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Monday, February 7, 2011

Castle Starcaster - Week One

Well, what can I say? Pressing a mould into clay over and over and over and over and over again for hours on end is rather boring. In fact it is incredibly, mind numbingly boring. The results, however, are worth the effort.

I use a mix of paperclay and ordinary air-dry clay, one pack of paper clay and half a packet of air clay. Once thoroughly mixed the clay is rolled out into a thin sheet (about 1-2mm thick) and large enough to cover the entire wall. PVA glue is then spread over the wall and the clay sheet pressed over it and trimmed to size. I then added the stone effect using Impress Moulds made by Malcom's Miniatures. Each set of stone moulds consist of half a dozen individual moulds, each creating a stone of different dimensions. The stone moulds look like little plastic mallets from side on, but when the end is pressed into the clay the result is a single stone block. By using the moulds in random arrangements a random stone pattern is achieved but it takes time. To give you an idea, the wall in the foreground of the above photo took about three and a half hours to complete.

Despite the many times I paused while working with the moulds and thought "Wouldn't it be better just to buy some stone look paper?" I persevered and worked slavishly on the outside walls of the castle until all the side walls of the castle were finished. Now all I have to do are the three front panels and those funny little round tower bits on either side. And some of the inside rooms. Maybe. The finished stonework is not perfect but never the less looks good. The effect of the moulds and clay is much more realistic than either paper or stencils and probably only bettered by genuine stone slips. Once all the stonework is finished, the stones will have to be painted to complete the effect. At the moment the plan is to make them light grey.

For those of you planning to use air drying clay, I'll share a few tips. When rolling the clay out, use a plastic rolling pin (a piece of PVC pipe works well) or a wooden rolling pin covered in plastic as the clay tends to stick to wooden rolling pins. Approach the clay like a baker. When you roll out dough you dust the table with flour first to prevent the dough sticking. Do the same with clay, but use talcum powder instead of flour. If you find the clay sticking to the moulds, use more talc to dust the moulds the same way you might use flour to dust biscut cutters. Measure and mark out a horizontal line every 10cm to help keep your stonework level. Use cling film to cover the areas of clay you're not working on to keep it moist until you're ready for it. If the clay starts to dry out, use a spray to lightly mist the clay with water, but be sparing. The more water added to the clay, the greater it's tendancy to crack.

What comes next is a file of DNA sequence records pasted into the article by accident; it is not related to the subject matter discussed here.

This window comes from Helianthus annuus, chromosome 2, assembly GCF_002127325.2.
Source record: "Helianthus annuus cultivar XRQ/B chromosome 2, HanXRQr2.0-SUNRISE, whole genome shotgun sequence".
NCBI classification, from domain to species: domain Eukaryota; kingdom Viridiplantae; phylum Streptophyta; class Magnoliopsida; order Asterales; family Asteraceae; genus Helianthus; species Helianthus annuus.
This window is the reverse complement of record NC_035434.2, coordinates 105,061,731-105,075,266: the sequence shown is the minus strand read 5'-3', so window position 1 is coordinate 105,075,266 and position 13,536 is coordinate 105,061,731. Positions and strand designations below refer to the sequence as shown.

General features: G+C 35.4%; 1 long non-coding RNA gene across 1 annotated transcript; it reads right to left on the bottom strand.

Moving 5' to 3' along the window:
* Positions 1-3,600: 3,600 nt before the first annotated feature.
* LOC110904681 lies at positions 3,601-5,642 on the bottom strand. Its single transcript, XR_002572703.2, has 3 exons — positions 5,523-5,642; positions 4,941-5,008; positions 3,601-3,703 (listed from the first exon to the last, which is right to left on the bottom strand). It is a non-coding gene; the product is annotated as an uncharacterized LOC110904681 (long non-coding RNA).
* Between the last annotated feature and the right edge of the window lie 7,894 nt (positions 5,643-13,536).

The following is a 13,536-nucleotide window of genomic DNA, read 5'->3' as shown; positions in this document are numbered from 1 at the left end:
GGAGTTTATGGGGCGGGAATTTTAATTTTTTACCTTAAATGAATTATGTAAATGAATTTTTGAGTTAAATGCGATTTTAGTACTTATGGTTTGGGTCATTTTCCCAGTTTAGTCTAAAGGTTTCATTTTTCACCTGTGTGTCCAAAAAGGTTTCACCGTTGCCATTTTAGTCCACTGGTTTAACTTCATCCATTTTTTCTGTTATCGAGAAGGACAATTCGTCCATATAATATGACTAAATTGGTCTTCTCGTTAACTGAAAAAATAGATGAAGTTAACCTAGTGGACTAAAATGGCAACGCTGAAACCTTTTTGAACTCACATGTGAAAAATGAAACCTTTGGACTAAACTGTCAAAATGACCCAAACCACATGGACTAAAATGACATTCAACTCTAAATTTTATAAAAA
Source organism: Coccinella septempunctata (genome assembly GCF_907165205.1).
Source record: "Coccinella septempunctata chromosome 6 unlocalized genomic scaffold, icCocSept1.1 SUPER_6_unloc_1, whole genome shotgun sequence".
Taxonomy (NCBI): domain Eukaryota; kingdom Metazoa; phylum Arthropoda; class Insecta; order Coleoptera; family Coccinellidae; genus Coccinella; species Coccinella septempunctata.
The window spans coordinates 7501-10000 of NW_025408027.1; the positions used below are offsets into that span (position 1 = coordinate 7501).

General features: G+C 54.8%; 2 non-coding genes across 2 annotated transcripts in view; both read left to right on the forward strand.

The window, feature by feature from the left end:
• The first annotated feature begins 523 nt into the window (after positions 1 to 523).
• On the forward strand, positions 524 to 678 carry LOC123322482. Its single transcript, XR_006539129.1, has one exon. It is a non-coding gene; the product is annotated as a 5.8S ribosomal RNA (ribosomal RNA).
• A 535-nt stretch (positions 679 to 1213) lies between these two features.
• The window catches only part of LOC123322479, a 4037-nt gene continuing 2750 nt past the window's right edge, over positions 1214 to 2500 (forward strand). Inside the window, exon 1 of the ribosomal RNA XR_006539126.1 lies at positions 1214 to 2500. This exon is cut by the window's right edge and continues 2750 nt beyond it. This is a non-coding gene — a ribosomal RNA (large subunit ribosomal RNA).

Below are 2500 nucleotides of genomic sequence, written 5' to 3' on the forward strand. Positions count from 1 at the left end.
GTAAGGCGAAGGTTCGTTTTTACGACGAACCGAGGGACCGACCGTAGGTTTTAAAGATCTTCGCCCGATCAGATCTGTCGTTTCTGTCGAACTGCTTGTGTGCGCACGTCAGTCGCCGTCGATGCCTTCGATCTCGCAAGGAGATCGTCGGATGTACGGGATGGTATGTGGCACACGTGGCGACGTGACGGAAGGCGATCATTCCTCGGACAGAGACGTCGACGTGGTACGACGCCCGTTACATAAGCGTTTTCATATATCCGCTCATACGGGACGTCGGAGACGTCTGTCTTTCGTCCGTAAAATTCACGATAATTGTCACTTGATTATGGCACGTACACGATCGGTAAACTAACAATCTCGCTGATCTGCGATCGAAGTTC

Finally for today, welcome to the 77th follower, sophie appleton. She is another follower who doesn't appear to have her own blog, but as ever, if you do have one Sophie all you need to do is let me know and I'll add the link.

P.S. Is Cyndy out there? I'm still waiting to hear from you so I know where to send your giveaway prize.


  1. I think your stone walls look great so it is well worth the effort, looks much more realistic than paper would. Great idea.

  2. As Margaret says there is no comparison between how this looks and how paper would have, the 3D is what makes this so spectacular. However I do have sympathy for the mind-numbing moulding work.

    Thanks too for the tips :)

  3. looking fabulous!!! :D Linda x

  4. Hat's off to you for your patience! It's going to look fab when it's complete and thanks for such an excellent description.

  5. I am in awe of your patience!


  6. Thanks all for the comments. Patience really has nothing to do with it. Once the clay is rolled out and stuck on the wall, you have to keep going before it dries out. Keping it wrapped in plastic only keeps it fresh so long, so once you start you have to keep going no matter how physically ill you start to feel somewhere in the middle of it all or face the thought of scraping it off and starting all over again.

    I have over the past couple of weeks developed a great sympathy for scribes in ancient Mesapotamia.